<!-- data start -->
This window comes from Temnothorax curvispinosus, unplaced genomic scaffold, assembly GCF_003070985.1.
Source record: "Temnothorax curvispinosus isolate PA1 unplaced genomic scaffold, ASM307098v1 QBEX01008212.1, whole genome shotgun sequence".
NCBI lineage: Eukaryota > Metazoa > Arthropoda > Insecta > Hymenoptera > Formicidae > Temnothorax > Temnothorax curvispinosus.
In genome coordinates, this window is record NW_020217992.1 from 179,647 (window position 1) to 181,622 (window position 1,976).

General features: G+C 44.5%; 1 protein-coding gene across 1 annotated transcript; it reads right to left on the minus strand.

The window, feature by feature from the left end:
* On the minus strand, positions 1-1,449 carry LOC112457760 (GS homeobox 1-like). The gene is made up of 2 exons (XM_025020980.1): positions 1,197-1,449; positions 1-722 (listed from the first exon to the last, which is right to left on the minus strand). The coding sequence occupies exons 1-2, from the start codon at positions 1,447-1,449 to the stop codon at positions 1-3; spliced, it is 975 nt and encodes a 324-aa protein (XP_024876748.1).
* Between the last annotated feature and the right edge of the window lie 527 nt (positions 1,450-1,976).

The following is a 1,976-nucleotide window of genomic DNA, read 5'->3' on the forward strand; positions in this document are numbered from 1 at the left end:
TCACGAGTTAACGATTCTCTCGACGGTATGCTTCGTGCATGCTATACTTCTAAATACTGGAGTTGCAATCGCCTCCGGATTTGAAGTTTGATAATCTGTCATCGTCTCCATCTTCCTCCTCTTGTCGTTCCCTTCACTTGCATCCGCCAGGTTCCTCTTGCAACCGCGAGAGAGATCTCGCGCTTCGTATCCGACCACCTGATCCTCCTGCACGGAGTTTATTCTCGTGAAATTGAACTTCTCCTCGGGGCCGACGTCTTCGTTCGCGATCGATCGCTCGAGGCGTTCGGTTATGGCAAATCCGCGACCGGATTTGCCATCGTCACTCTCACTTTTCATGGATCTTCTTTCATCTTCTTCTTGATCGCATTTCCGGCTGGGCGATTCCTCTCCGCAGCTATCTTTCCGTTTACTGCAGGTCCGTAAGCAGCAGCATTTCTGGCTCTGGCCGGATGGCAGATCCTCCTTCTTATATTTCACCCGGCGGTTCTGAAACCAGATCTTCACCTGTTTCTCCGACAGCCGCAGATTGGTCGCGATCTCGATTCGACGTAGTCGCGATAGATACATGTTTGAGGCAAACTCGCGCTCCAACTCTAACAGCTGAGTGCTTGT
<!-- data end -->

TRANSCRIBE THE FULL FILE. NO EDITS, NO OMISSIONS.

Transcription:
This window comes from Temnothorax curvispinosus, unplaced genomic scaffold, assembly GCF_003070985.1.
Source record: "Temnothorax curvispinosus isolate PA1 unplaced genomic scaffold, ASM307098v1 QBEX01008212.1, whole genome shotgun sequence".
NCBI lineage: Eukaryota > Metazoa > Arthropoda > Insecta > Hymenoptera > Formicidae > Temnothorax > Temnothorax curvispinosus.
In genome coordinates, this window is record NW_020217992.1 from 179,647 (window position 1) to 181,622 (window position 1,976).

General features: G+C 44.5%; 1 protein-coding gene across 1 annotated transcript; it reads right to left on the minus strand.

The window, feature by feature from the left end:
* On the minus strand, positions 1-1,449 carry LOC112457760 (GS homeobox 1-like). The gene is made up of 2 exons (XM_025020980.1): positions 1,197-1,449; positions 1-722 (listed from the first exon to the last, which is right to left on the minus strand). The coding sequence occupies exons 1-2, from the start codon at positions 1,447-1,449 to the stop codon at positions 1-3; spliced, it is 975 nt and encodes a 324-aa protein (XP_024876748.1).
* Between the last annotated feature and the right edge of the window lie 527 nt (positions 1,450-1,976).

The following is a 1,976-nucleotide window of genomic DNA, read 5'->3' on the forward strand; positions in this document are numbered from 1 at the left end:
TCACGAGTTAACGATTCTCTCGACGGTATGCTTCGTGCATGCTATACTTCTAAATACTGGAGTTGCAATCGCCTCCGGATTTGAAGTTTGATAATCTGTCATCGTCTCCATCTTCCTCCTCTTGTCGTTCCCTTCACTTGCATCCGCCAGGTTCCTCTTGCAACCGCGAGAGAGATCTCGCGCTTCGTATCCGACCACCTGATCCTCCTGCACGGAGTTTATTCTCGTGAAATTGAACTTCTCCTCGGGGCCGACGTCTTCGTTCGCGATCGATCGCTCGAGGCGTTCGGTTATGGCAAATCCGCGACCGGATTTGCCATCGTCACTCTCACTTTTCATGGATCTTCTTTCATCTTCTTCTTGATCGCATTTCCGGCTGGGCGATTCCTCTCCGCAGCTATCTTTCCGTTTACTGCAGGTCCGTAAGCAGCAGCATTTCTGGCTCTGGCCGGATGGCAGATCCTCCTTCTTATATTTCACCCGGCGGTTCTGAAACCAGATCTTCACCTGTTTCTCCGACAGCCGCAGATTGGTCGCGATCTCGATTCGACGTAGTCGCGATAGATACATGTTTGAGGCAAACTCGCGCTCCAACTCTAACAGCTGAGTGCTTGT